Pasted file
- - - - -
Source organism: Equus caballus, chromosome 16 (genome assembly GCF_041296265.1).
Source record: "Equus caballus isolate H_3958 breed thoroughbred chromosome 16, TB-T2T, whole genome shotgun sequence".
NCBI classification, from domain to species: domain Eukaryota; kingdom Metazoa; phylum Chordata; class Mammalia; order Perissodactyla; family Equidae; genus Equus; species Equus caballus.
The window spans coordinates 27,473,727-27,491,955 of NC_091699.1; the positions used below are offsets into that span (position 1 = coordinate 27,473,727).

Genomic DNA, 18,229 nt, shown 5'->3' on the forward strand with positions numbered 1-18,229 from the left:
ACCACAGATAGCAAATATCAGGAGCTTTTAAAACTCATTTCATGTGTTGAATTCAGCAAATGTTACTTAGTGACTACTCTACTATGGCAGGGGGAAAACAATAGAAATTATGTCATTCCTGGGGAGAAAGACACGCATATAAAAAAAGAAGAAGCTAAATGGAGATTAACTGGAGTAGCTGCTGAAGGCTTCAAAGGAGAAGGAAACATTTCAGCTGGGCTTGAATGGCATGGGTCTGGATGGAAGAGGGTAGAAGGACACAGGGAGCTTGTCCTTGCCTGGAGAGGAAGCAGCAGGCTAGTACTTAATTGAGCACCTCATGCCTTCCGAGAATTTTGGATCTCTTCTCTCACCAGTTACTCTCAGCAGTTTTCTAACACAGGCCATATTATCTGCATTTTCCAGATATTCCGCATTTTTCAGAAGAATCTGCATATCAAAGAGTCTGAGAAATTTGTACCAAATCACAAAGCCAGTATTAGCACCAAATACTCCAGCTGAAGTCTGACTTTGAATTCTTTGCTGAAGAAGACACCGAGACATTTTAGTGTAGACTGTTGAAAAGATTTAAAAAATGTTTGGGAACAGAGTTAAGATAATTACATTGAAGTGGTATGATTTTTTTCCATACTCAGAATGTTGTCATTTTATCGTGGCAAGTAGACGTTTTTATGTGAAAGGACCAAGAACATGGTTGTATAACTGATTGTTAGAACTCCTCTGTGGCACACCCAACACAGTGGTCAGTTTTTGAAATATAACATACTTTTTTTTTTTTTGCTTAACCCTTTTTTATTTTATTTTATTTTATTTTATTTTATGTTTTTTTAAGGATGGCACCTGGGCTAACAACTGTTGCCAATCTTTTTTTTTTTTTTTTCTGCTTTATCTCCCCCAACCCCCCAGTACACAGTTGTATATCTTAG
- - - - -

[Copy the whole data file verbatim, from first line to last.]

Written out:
Source organism: Equus caballus, chromosome 16 (genome assembly GCF_041296265.1).
Source record: "Equus caballus isolate H_3958 breed thoroughbred chromosome 16, TB-T2T, whole genome shotgun sequence".
NCBI classification, from domain to species: domain Eukaryota; kingdom Metazoa; phylum Chordata; class Mammalia; order Perissodactyla; family Equidae; genus Equus; species Equus caballus.
The window spans coordinates 27,473,727-27,491,955 of NC_091699.1; the positions used below are offsets into that span (position 1 = coordinate 27,473,727).

Genomic DNA, 18,229 nt, shown 5'->3' on the forward strand with positions numbered 1-18,229 from the left:
ACCACAGATAGCAAATATCAGGAGCTTTTAAAACTCATTTCATGTGTTGAATTCAGCAAATGTTACTTAGTGACTACTCTACTATGGCAGGGGGAAAACAATAGAAATTATGTCATTCCTGGGGAGAAAGACACGCATATAAAAAAAGAAGAAGCTAAATGGAGATTAACTGGAGTAGCTGCTGAAGGCTTCAAAGGAGAAGGAAACATTTCAGCTGGGCTTGAATGGCATGGGTCTGGATGGAAGAGGGTAGAAGGACACAGGGAGCTTGTCCTTGCCTGGAGAGGAAGCAGCAGGCTAGTACTTAATTGAGCACCTCATGCCTTCCGAGAATTTTGGATCTCTTCTCTCACCAGTTACTCTCAGCAGTTTTCTAACACAGGCCATATTATCTGCATTTTCCAGATATTCCGCATTTTTCAGAAGAATCTGCATATCAAAGAGTCTGAGAAATTTGTACCAAATCACAAAGCCAGTATTAGCACCAAATACTCCAGCTGAAGTCTGACTTTGAATTCTTTGCTGAAGAAGACACCGAGACATTTTAGTGTAGACTGTTGAAAAGATTTAAAAAATGTTTGGGAACAGAGTTAAGATAATTACATTGAAGTGGTATGATTTTTTTCCATACTCAGAATGTTGTCATTTTATCGTGGCAAGTAGACGTTTTTATGTGAAAGGACCAAGAACATGGTTGTATAACTGATTGTTAGAACTCCTCTGTGGCACACCCAACACAGTGGTCAGTTTTTGAAATATAACATACTTTTTTTTTTTTTGCTTAACCCTTTTTTATTTTATTTTATTTTATTTTATTTTATGTTTTTTTAAGGATGGCACCTGGGCTAACAACTGTTGCCAATCTTTTTTTTTTTTTTTTCTGCTTTATCTCCCCCAACCCCCCAGTACACAGTTGTATATCTTAG